HomeNewsBriefDid Ex-President's Sister Work With Mexico's Knights Templar?
BRIEF

Did Ex-President's Sister Work With Mexico's Knights Templar?

KNIGHTS TEMPLAR / 29 NOV 2013 BY MARGUERITE CAWLEY EN

The leader of Mexico's Knights Templar has claimed the cartel was twice contacted by the sister of former president Felipe Calderon, who is currently a senator, raising questions of whether the group's corruptive influence has reached the top levels of Mexican politics.

Servando Gomez Martinez, alias "La Tuta," appeared in a YouTube video on November 27 (see below) claiming Senator Luisa Maria Calderon of the National Action Party (PAN) contacted the Knights Templar during the Michoacan state elections in 2011.

The video shows La Tuta apparently speaking with a local government candidate the senator used as an intermediary, who is now a local government official in Apatzingan.

He said the first time his group spoke with the senator was after they kidnapped her cousin during the 2006 elections for failing to pay back a loan, when she contacted them to request his release in exchange for some "favors."

For her part, the senator has claimed the Knights Templar has had contact with Michoacan state Governor Fausto Vallejo of the opposing Institutional Revolutionary Party (PRI), an accusation denied by La Tuta in the video.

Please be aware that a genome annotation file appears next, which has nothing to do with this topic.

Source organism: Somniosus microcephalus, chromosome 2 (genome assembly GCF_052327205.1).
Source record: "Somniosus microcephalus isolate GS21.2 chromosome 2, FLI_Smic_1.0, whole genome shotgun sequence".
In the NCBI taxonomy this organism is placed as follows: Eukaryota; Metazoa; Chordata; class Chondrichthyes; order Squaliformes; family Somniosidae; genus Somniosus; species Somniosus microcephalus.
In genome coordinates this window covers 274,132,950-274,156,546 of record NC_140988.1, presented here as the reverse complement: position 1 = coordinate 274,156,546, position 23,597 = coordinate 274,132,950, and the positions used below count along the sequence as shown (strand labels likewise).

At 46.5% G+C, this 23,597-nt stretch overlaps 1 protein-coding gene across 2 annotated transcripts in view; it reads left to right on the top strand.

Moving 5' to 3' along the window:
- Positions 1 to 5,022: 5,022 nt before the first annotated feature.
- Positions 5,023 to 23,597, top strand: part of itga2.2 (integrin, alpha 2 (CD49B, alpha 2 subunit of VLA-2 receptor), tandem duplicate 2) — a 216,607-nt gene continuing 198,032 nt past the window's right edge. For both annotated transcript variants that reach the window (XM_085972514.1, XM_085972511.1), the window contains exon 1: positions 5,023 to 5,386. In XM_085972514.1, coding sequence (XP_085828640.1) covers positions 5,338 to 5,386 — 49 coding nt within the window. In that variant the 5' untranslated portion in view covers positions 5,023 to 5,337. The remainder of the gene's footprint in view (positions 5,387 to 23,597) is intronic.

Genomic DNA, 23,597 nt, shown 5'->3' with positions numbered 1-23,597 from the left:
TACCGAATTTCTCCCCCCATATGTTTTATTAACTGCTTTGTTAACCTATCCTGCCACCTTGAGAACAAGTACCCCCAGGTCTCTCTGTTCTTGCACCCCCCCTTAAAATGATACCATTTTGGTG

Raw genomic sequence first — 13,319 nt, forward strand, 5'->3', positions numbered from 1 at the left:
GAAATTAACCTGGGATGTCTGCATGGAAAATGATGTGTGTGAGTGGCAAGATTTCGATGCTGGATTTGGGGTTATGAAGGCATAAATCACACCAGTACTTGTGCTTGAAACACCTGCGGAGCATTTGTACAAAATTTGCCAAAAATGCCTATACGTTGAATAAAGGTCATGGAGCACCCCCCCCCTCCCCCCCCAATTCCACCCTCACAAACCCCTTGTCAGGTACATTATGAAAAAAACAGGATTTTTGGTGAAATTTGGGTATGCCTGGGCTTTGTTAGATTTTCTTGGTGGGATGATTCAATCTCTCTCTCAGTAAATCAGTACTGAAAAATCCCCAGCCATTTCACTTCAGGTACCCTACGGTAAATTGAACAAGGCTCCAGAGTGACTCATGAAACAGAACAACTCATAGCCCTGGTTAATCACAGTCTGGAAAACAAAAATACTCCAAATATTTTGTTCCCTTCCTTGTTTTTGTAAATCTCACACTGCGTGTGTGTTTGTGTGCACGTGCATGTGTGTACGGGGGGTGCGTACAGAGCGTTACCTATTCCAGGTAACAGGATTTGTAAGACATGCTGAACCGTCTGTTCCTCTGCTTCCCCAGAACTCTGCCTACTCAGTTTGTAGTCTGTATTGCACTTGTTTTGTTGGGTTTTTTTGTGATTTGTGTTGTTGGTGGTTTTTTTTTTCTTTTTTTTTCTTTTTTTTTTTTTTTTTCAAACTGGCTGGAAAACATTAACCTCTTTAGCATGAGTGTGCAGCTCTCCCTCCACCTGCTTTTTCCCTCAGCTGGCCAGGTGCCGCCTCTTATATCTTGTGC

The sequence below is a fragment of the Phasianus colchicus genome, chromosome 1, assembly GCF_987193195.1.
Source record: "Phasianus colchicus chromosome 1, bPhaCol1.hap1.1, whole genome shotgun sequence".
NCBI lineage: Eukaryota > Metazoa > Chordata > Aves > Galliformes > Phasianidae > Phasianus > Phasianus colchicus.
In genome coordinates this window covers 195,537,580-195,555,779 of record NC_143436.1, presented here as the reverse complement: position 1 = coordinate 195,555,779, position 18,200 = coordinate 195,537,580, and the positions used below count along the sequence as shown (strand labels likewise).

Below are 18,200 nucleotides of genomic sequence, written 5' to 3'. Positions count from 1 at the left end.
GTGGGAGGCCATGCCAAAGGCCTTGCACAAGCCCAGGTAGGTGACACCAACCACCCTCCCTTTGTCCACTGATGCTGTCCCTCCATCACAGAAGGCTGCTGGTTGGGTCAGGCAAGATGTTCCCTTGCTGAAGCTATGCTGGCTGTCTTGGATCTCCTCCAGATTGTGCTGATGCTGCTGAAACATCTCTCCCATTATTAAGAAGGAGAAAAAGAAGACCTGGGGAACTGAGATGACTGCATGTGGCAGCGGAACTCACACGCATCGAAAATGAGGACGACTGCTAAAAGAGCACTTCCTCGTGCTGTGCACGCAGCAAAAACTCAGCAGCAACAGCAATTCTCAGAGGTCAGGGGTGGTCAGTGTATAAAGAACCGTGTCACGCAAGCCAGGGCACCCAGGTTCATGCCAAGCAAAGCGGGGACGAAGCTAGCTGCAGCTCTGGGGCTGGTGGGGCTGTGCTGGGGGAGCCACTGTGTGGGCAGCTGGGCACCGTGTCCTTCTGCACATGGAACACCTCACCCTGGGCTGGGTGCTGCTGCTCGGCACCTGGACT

The senator fiercely denied the accusations, saying La Tuta's claims were a response to her own accusations several days before that people claiming to be community leaders received in the Senate in October were in fact Knights Templar members.

InSight Crime Analysis

The senator's claims that Knights Templar members were received in the Senate, which provoked La Tuta's latest diatribe, make for a strange tale and it is unclear what exactly happened and whether the situation is related to corruption or political smears.

As the head of one of Mexico's most notorious criminal organizations, La Tuta is obviously far from a reliable witness and any claims he makes must be treated with suspicion. However, top-level corruption would certainly not be out of the question in Mexico and it is not the first time such accusations have been leveled -- last year, jailed former cartel leader Edgar Valdez Villarreal, alias "La Barbie," accused former President Calderon himself of accepting bribes from him and of trying to organized a pact between drug cartels.

In the current political and criminal environment, it is unusual for criminal organizations to look to corrupt national politicians, as their interests are better served by corrupting on a local level, and so gaining influence in the areas where they operate rather than over national policy. According to one official estimate, 40 percent of Mexico's towns and cities are subject to the influence of criminal groups, who determine everything from who is put in office to who is given local contracts.

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